So, not only are our options limited, often foundation names for deeper complexions sound like you’re reading straight off of a Starbucks menu. The odd phenomenon of describing black and brown skin as edible goods is uncomfortable and dated. Referring to our complexions as cappuccino, mocha, toffee, coconut or caramel (all actual names of foundations stocked by a leading high street shop) is objectifying, racialised and diminishes us to nothing more than sweet treats. It’s even more obvious when these names are compared to the lighter tones that are all called porcelain, Ivory, shell, nude, pearl and soft beige.
It's invalidating to know that the country you were born and raised in still equates “nude” with white skin. It others ethnic minorities, reminding us that whiteness is perceived as the default and is still very much viewed as the beauty standard. The lack of makeup for darker skin just exemplifies that. It shouldn’t take until 2018 when we’ve been in this country for centuries, to be catered for.
Once I gave up on high street shops, I took the plunge into department stores. Yes, they have their own benefits simply because there’s a lot more choice. It was a cathartic experience buying makeup from a department shop for the first time. There were rows and rows of products for skin tones like my own. Instead of the jump from a “warm beige” straight to “coffee” there were gradual subtleties between shades. Unfortunately, professional makeup isn’t cheap and if you’re colour matched by an artist incorrectly that’s £30 down the drain. It’s frustrating having to spend triple the amount of money for the same products than my lighter friends did but it was my only choice.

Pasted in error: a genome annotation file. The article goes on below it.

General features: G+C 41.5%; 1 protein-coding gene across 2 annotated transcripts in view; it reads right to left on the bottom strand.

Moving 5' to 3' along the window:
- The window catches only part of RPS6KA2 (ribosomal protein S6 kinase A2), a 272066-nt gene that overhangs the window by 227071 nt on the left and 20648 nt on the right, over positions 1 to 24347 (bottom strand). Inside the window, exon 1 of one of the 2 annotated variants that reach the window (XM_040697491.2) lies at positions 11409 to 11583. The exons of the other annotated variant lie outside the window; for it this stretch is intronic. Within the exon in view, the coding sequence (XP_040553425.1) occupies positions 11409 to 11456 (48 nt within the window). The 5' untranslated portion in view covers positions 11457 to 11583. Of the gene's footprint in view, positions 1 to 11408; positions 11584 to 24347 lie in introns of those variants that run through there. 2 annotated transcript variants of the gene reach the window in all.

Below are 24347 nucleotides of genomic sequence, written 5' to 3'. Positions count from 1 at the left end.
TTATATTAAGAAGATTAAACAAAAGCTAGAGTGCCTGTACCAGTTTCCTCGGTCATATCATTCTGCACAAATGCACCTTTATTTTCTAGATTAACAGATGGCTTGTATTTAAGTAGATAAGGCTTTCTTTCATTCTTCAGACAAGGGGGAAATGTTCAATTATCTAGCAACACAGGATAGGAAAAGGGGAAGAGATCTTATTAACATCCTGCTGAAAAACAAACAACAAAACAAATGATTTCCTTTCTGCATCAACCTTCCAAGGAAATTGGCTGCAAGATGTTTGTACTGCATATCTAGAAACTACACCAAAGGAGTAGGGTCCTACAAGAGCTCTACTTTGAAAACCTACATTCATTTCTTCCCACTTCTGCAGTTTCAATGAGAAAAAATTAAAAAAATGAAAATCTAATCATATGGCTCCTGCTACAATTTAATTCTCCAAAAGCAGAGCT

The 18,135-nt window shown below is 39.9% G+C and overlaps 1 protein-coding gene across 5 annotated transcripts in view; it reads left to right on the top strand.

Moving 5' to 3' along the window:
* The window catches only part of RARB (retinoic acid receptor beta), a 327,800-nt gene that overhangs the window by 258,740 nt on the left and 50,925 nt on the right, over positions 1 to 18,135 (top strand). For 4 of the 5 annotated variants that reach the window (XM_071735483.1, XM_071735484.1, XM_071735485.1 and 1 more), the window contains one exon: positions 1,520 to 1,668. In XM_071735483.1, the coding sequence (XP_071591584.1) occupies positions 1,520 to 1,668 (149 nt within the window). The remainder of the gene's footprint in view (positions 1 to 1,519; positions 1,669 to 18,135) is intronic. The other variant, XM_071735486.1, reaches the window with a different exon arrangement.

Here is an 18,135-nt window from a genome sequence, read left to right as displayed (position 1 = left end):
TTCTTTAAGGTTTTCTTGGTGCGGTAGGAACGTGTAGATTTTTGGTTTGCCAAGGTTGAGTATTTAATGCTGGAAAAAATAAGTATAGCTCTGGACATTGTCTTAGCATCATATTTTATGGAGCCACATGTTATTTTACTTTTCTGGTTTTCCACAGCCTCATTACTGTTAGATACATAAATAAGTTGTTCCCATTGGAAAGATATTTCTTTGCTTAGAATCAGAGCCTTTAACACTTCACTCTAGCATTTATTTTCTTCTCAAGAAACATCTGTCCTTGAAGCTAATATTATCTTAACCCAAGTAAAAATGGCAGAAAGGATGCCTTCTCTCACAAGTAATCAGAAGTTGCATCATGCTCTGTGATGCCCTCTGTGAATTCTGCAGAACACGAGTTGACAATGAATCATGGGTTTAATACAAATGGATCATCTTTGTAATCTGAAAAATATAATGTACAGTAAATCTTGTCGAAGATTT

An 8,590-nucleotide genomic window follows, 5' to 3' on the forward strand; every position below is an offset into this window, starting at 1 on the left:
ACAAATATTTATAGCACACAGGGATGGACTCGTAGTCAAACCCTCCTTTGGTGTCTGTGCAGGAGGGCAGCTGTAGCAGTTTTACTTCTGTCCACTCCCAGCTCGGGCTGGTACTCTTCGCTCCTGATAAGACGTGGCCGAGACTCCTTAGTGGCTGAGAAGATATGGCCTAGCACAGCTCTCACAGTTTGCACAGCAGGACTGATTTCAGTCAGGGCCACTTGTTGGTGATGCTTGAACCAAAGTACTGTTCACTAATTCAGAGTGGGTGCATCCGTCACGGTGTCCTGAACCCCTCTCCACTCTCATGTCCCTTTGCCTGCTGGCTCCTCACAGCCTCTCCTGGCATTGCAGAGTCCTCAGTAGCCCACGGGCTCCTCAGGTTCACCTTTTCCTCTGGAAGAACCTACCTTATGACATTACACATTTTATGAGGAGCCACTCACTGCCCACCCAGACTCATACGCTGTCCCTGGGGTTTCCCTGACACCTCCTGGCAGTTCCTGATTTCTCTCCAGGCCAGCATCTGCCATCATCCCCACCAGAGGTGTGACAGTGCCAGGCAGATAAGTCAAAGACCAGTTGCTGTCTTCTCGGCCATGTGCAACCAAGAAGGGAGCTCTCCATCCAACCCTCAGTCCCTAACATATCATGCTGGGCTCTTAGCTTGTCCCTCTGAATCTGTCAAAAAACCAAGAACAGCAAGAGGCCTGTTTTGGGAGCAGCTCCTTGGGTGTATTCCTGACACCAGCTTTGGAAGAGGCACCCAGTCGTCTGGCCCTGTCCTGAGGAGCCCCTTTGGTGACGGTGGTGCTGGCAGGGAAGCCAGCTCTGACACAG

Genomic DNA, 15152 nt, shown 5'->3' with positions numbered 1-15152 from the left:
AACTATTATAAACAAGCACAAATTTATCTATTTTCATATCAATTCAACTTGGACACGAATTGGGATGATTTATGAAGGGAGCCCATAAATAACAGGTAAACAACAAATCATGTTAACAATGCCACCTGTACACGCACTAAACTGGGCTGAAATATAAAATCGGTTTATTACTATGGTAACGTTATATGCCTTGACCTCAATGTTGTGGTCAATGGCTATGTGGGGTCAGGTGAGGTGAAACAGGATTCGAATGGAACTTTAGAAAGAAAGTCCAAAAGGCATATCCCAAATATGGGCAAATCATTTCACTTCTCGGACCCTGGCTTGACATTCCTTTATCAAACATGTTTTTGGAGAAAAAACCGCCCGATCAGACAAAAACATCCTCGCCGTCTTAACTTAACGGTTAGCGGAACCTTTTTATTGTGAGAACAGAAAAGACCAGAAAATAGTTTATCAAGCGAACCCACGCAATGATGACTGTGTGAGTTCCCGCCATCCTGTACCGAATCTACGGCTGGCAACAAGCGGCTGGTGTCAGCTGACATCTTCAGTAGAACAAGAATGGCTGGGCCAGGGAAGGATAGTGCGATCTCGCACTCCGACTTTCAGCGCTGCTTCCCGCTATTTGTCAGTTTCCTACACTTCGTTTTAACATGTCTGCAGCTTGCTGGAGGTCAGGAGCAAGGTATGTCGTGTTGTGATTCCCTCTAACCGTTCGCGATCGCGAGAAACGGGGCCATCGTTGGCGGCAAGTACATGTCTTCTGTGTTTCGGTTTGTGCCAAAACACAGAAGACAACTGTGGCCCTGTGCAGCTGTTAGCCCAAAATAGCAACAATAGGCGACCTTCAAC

Let’s not mention that regardless of price and quality - getting my hands on makeup that was environmentally friendly, vegan and suited for my complexion was almost unheard of. While everyone else has unlimited options, we’re stuck taking whatever we can get, even if that’s at the expense of being ethical.
Now, as an adult in the age of the internet, acquiring makeup is a less distressing experience. High street brands are widening their ranges, and most companies name their foundation with letters and numbers. We have brands who are both ethical and affordable, creating makeup that is inclusive of all genders and ethnicities. It seems the cosmetic industry is steadily getting better and my younger self would be over the moon with having more than 2 options to choose from. But it shouldn’t stop there. More work still needs to be done, and brands can’t become complacent. Businesses need to continue to listen to their customers’ needs and desires. Inclusion should never be a second thought as it has been in the past. This is only the start.
Niellah Arboine is lifestyle editor at Gal-Dem . She’s also a writer, journalist and host on Reprezent radio. Her work can be found in Marie Claire, I-D, Tate and intern magazine. She loves cooking, cycling and binge watching TV.